Of 165 patients investigated, 47.3% were infected with HBV genotype A, 40.0% with HBV genotype D, 6.7% with HBV genotype C, 3.6% with HBV genotype B, 1.8% with genotype E, and 0.6% with genotype G. HBV genotypes H and F were not encountered. HBV genotype D was found significantly more often in HBeAg negative hepatitis B than in HBeAg positive hepatitis B (p<0.01) (table 1). HBV genotype A was the predominant HBV genotype in HBeAg positive hepatitis B (table 1). Due to insufficient power, HBV genotypes B, C, E, and G were not included in further statistical analysis.
Table 1 Hepatitis B virus (HBV) genotype distribution according to hepatitis B e antigen (HBeAg) status
Baseline HBV-DNA, cumulative IFN dose, and cirrhosis prevalence did not differ significantly between HBV genotypes (table 2). Infection with HBV genotype B or C was characterised by a longer disease duration and a higher rate of females compared with other HBV genotypes. ALT levels were significantly lower in patients with HBV genotype B compared with HBV genotype A, C, or D. Disease duration was not different between patients with HBV genotype A compared with HBV genotype D (78 (10) v 74 (15) months) despite a higher frequency of perinatal infections in genotype D. Disease duration was determined in 74% of patients. Neither frequency of liver cirrhosis (table 2) nor mean stage of liver fibrosis (2.2 v 2.1) or mean grade of inflammatory activity (2.3 v 2.0) differed significantly between HBV genotypes A and D.
Table 2 Characteristics of patients with chronic hepatitis B according to hepatitis B virus (HBV) genotype*
Mean treatment duration and cumulative IFN dose were not different between patients with HBV genotype A and HBV genotype D (table 3). Treatment duration and cumulative IFN dose were slightly higher among patients with HBeAg negative hepatitis compared with HBeAg positive hepatitis (7.0 v 6.1 months (p<0.03); 473 v 413 MU IFN (p<0.06)). In HBeAg positive hepatitis, 16.9% of patients compared with 37% of HBeAg negative patients were treated for longer than six months. For HBeAg positive hepatitis B, treatment duration and cumulative IFN dose were slightly in favour of HBV genotype D whereas in HBeAg negative hepatitis B, treatment duration and cumulative IFN dose were slightly in favour of HBV genotype A (table 3).
Table 3 Response rates (SR-6) to interferon alfa (IFN) therapy in patients with chronic hepatitis B according to hepatitis B virus (HBV) genotype
Overall sustained response to IFN six months post treatment (SR-6) was 35%. SR-6 rates to IFN therapy varied greatly between the different HBV genotypes (table 3). Despite administration of slightly lower cumulative IFN doses compared with other HBV genotypes, patients with HBV genotype A showed the best end of treatment response (ETR) and SR-6 rates. Among patients with HBV genotype B (n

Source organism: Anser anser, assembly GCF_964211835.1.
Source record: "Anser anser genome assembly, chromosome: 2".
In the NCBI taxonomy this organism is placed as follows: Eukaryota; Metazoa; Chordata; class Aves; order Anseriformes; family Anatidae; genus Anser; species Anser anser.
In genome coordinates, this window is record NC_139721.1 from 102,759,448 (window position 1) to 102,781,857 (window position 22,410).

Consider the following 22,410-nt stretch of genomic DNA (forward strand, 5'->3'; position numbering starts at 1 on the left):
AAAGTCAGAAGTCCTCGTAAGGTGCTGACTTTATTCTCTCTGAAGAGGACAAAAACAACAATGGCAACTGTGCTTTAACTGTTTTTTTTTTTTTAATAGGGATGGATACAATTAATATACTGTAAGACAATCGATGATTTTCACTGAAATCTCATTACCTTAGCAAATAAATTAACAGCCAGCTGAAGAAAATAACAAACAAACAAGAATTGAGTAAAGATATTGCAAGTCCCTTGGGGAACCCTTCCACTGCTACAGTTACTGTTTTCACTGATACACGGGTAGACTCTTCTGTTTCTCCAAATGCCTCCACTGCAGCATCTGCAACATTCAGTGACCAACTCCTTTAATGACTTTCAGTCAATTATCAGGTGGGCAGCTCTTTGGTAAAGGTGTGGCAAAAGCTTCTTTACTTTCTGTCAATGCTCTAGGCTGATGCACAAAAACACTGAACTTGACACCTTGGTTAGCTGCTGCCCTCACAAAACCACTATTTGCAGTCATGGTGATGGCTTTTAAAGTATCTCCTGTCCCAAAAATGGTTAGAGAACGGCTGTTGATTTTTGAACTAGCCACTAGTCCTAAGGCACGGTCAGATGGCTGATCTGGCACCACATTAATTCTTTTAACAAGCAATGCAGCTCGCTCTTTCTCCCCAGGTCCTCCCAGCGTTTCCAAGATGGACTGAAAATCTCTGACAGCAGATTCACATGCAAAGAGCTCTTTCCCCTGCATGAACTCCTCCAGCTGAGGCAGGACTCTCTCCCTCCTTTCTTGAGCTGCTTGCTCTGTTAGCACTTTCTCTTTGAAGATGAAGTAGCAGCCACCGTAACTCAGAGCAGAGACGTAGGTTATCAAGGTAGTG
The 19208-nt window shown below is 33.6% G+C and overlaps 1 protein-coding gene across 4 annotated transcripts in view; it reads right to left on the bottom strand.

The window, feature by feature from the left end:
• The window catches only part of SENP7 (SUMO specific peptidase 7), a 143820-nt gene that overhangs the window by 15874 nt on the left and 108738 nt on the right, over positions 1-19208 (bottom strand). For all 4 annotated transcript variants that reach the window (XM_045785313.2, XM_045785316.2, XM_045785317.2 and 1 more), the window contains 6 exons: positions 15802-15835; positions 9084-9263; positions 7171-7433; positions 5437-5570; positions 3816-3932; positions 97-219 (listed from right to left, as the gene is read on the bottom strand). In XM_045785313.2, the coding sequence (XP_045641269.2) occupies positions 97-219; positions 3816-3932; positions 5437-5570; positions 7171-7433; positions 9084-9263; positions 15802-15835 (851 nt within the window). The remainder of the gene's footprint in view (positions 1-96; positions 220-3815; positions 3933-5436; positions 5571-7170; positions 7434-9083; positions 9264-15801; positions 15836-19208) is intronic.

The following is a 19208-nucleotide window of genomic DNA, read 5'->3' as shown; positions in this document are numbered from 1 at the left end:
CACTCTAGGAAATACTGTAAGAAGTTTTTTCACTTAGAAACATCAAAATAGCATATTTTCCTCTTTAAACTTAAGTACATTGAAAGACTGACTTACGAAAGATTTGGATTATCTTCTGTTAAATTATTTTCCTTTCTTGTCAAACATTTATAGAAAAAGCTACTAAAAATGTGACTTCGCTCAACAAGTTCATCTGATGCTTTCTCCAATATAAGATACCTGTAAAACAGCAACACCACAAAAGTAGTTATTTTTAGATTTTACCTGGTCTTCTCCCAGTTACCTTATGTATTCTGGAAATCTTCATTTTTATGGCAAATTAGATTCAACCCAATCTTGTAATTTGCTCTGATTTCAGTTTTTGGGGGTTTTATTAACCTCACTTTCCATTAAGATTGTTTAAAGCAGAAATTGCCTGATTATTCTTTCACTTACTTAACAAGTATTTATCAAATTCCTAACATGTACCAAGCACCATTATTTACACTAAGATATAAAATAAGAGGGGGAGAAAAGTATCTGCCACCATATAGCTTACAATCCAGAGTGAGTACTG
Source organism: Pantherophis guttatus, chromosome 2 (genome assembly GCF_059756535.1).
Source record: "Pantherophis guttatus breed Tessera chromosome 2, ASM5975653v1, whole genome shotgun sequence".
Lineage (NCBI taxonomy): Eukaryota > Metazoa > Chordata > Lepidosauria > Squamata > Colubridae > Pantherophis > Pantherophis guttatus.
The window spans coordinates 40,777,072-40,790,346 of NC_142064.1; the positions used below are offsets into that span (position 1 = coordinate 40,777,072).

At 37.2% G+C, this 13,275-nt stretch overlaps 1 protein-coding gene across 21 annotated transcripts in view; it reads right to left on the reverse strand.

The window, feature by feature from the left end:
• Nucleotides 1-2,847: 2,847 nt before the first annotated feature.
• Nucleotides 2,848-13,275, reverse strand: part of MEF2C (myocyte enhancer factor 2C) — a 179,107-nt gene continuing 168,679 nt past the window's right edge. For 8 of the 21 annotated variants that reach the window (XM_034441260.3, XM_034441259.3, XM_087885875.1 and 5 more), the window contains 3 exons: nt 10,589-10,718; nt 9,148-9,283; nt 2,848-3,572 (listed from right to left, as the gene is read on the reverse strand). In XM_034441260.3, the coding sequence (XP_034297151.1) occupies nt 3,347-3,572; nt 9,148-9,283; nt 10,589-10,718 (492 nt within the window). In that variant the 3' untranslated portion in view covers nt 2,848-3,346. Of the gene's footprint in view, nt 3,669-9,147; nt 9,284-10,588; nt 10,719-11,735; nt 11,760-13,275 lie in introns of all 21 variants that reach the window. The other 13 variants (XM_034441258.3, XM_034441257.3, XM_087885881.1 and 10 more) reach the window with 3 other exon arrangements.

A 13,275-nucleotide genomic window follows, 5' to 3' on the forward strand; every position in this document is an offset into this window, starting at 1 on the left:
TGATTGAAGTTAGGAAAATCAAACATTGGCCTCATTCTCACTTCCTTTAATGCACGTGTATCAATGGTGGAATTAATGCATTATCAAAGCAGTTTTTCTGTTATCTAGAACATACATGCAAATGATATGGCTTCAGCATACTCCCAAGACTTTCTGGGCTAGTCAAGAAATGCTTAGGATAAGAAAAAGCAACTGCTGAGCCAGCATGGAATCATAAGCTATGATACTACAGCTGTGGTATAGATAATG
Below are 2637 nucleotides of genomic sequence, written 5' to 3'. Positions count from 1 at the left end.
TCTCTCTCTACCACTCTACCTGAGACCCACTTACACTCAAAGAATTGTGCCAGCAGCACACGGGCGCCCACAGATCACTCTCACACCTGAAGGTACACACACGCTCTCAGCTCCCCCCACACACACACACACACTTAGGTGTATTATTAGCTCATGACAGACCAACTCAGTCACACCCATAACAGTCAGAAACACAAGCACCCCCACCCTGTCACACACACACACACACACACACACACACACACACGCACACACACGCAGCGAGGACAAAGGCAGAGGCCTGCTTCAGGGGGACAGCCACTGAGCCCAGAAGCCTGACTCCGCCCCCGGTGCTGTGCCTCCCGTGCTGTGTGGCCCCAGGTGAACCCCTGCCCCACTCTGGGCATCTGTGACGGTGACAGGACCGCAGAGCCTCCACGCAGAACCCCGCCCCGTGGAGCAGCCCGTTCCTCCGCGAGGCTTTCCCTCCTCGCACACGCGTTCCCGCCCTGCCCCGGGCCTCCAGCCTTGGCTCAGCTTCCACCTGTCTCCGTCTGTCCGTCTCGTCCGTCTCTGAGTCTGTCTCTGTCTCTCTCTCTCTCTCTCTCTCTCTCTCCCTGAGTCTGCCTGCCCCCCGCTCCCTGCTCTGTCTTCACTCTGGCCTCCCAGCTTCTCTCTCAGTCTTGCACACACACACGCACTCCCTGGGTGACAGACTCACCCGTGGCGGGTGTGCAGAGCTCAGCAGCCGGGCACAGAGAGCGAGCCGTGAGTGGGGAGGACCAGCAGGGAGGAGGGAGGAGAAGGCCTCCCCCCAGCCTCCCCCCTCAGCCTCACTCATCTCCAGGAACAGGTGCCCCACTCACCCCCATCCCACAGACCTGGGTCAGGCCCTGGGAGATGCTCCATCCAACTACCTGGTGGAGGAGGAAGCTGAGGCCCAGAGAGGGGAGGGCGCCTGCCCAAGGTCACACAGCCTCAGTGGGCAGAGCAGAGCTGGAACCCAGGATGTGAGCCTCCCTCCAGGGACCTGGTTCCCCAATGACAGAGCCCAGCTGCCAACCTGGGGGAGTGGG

6), HBV genotype C (n
11), and HBV genotype E (n
3), SR was 0%, 18% and 0%, respectively. ETR was 50%, 46%, and 0% among patients with HBV genotypes B, C, and E. The only patient with HBV genotype G achieved a sustained IFN response.
A significantly better SR-6 rate was observed in patients with HBV genotype A (49%) compared with patients with HBV genotype D (26%; p<0.005). This was also the case for the subgroups of HBeAg positive (46 v 24%; p<0.03) and negative (59 v 29%; p<0.05) patients with HBV genotype A or D. The higher SR-6 in patients with HBV genotype A compared with HBV genotype D was the result of both a higher primary IFN response rate and a lower relapse rate in HBV genotype A hepatitis patients. In HBeAg positive hepatitis, relapse rates were comparably low in both HBV genotypes (13% for HBV genotype A v 18% for HBV genotype D; NS) but ETR differed significantly (53% for HBV genotype A v 29% for HBV genotype D; p<0.02). HBeAg negative hepatitis was characterised by higher and more divergent relapse rates between HBV genotype A and D (29% v 58%; p<0.09) and by higher but less different ETR (82% v 68%; NS) compared with HBeAg positive hepatitis B.
Data on sustained response 12 months post treatment (SR-12) were available in 142 patients with HBV genotype A or D. SR-12 was 47% for HBV genotype A compared with 23% in HBV genotype D (p<0.002). Among HBeAg positive patients, SR-12 was 44% compared with 24% (p<0.04) and among HBeAg negative patients SR-12 was 59% versus 21% (p<0.01) for HBV genotype A and HBV genotype D, respectively.
Univariate regression analysis revealed no effect of sex, cirrhosis, HBeAg status, or HBV-DNA titre on response rate to IFN (table 4). HBV genotype A and ALT levels were relevant predictive parameters of IFN response and were further included in the multivariate analysis. SR-6 was 45% among patients with ALT levels >2×upper limit of normal (ULN) but only 20% in patients with ALT levels
2×ULN (p<0.001). SR-6 for patients with HBV genotype A and ALT>2 ULN was 56% compared with 26% for ALT
2×ULN (p<0.03), and 31% and 14%, respectively, in patients with HBV genotype D.
Table 4 Univariate logistic regression analysis of factors associated with sustained response (SR-6) among patients with hepatitis B virus (HBV) genotype A and D
Multivariate logistic regression analysis identified HBV genotype A (odds ratio (OR) 2.7 (95% confidence interval (CI) 1.3–5.8); p<0.009) and elevated pretreatment ALT level (
>2×ULN; OR 3.0 (95% CI 1.2–7.5); p<0.02) as independent parameters for sustained response. Low pretreatment HBV-DNA level (
200 pg/ml v
>200 pg/ml), sex, or cirrhosis were not found to be independent factors associated with sustained response (table 4).